The Modern Appeal Of Meditation

The modern western idea of meditation really starts in India in the 1950’s when easier forms of meditation were introduced and presented as relaxation and stress reducing techniques, these new ideas spread quickly to a busy western world, and by the 1960’s the hippy trail had started with young men and women finding there way into the Ashram’s of India, to learn first hand meditation and mindfulness. Famous bands like the Beatles popularised the spiritual meditation and mindfulness practices of today and with many eastern spiritual teachers becoming refugees during the sweep of communism across the east it hasn’t taken long before meditation practices and mindfulness training have become mainstream. It has become increasingly more difficult to find your way through the mind field of information out there. So where do you start.

What is meditation

Meditation as cited by the Oxford English Dictionary is “The action to focus one’s mind for a period of time, for religious or spiritual purposes or as a method of relaxation” and Wikipedia describes it as “a practice where an individual uses a technique of focusing their mind on a particular object”. Meditation in days of old was a passage to gain spiritual enlightenment, however today the word meditation or mindfulness can be over used by a commercial industry selling self help, relaxation and stress reduction.

Benefits of regular practice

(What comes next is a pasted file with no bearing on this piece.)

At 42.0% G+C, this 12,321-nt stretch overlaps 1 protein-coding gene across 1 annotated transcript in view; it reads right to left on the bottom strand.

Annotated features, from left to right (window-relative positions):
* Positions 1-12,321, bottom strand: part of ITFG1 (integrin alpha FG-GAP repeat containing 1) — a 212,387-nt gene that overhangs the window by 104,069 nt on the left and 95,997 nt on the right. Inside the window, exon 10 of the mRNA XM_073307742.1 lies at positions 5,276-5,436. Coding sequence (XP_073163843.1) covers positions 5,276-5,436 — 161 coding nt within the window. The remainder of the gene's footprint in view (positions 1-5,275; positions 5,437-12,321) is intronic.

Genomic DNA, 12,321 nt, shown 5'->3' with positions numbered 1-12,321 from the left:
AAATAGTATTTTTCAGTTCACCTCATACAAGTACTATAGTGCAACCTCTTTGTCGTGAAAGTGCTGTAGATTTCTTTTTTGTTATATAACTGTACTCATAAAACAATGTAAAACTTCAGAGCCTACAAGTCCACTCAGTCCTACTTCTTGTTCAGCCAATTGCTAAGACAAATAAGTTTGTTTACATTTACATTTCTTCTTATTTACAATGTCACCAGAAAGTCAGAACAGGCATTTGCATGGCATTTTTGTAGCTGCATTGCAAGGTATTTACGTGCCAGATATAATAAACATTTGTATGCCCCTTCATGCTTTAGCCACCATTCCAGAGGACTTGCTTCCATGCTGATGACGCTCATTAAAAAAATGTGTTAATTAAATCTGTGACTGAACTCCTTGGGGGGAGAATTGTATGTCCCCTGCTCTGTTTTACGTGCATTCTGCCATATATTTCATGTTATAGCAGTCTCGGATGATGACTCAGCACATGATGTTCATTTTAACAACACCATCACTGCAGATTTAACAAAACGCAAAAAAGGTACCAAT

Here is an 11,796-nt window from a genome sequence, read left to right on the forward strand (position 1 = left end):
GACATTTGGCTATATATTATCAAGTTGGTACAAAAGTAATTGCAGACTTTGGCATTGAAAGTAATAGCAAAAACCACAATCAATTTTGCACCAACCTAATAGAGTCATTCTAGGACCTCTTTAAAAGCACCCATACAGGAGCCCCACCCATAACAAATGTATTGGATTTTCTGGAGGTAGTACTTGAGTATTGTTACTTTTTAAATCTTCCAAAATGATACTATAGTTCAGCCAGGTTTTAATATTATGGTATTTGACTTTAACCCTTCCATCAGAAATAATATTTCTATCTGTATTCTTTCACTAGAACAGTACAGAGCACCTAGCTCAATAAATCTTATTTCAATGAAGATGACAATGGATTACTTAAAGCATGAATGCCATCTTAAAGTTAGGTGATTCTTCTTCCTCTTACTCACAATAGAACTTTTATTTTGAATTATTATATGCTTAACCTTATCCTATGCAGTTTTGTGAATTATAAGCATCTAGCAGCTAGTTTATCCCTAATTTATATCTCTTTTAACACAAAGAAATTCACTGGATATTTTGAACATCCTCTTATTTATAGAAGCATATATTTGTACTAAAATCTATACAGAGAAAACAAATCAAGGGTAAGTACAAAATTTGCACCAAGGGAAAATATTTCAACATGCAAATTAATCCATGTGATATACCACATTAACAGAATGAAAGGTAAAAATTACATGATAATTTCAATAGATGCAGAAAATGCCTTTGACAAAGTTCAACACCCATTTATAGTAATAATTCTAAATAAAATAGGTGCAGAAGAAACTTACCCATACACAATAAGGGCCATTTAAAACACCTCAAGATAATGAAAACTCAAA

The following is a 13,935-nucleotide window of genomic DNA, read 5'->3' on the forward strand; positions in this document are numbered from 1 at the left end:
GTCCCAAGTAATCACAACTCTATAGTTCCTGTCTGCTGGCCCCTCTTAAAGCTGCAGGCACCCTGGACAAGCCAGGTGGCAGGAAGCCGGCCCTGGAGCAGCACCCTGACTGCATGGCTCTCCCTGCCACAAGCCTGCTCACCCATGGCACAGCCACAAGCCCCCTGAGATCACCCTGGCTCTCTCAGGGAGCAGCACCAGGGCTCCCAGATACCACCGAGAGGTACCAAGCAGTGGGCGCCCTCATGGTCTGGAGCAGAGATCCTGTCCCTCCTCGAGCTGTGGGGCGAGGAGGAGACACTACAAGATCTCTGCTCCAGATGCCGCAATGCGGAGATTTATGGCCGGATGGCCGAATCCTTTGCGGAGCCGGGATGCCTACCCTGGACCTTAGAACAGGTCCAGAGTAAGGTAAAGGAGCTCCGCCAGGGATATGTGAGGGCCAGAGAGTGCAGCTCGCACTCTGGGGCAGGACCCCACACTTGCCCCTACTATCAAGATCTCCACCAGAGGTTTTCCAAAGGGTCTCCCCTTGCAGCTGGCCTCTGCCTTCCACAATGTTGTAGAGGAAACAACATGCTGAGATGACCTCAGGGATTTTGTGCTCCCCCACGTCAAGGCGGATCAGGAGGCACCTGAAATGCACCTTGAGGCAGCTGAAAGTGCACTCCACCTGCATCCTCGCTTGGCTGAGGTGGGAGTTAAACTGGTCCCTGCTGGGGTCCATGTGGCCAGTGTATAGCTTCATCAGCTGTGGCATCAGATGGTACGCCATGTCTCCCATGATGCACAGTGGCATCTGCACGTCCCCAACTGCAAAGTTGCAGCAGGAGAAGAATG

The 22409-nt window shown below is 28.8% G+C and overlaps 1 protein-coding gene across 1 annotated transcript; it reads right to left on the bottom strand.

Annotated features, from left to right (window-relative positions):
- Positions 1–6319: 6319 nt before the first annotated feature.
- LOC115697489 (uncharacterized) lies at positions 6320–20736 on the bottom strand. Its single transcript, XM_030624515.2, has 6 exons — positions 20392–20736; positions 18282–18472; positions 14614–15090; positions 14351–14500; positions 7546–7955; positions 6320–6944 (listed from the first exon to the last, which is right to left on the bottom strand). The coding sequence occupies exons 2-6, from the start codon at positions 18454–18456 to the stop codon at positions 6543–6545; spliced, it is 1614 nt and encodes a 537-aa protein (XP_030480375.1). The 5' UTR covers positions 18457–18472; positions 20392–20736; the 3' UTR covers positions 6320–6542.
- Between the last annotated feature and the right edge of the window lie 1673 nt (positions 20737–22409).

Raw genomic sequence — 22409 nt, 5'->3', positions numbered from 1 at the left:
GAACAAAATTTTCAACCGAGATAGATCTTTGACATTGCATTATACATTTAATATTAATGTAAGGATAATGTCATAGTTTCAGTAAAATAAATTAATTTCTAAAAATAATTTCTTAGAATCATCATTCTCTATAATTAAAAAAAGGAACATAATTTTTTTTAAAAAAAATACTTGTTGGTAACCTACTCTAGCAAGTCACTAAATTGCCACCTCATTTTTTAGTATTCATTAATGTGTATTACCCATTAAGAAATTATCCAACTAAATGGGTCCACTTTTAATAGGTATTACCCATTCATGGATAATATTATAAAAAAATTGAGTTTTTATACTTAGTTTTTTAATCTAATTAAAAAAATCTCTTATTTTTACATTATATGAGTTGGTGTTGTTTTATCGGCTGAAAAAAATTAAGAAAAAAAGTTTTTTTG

The Benefits of Meditation are far more than just relaxation, yes it produces results of calming, compassion, equanimity and a general feeling of contentment, but if used as a regular practice true everlasting peace, contentment and wellbeing can be achieved through meditation and mindfulness.

The numerous scientific studies that have taken place over the last fifty or so years have shed light on The Benefits of Meditation and this mystical practice from the east. The benefits of meditation are far reaching. Increased concentration levels, reducing stress and anxiety, being more attentive, respecting others and nature, becoming kinder and calmer. Increased IQ levels, can eliminate sleep deprivation and will leave you with a deep sense of satisfaction and wellbeing.

So where do you start?

Beginners Basics

In the beginning it’s difficult to know where to start. there are so many types of meditation to choose from wether that’s focusing on the breath, Chanting a Mantra, Walking Meditation, mindfulness meditation or Sitting Meditation to name but just a few. It’s good therefore to have a decent place to start.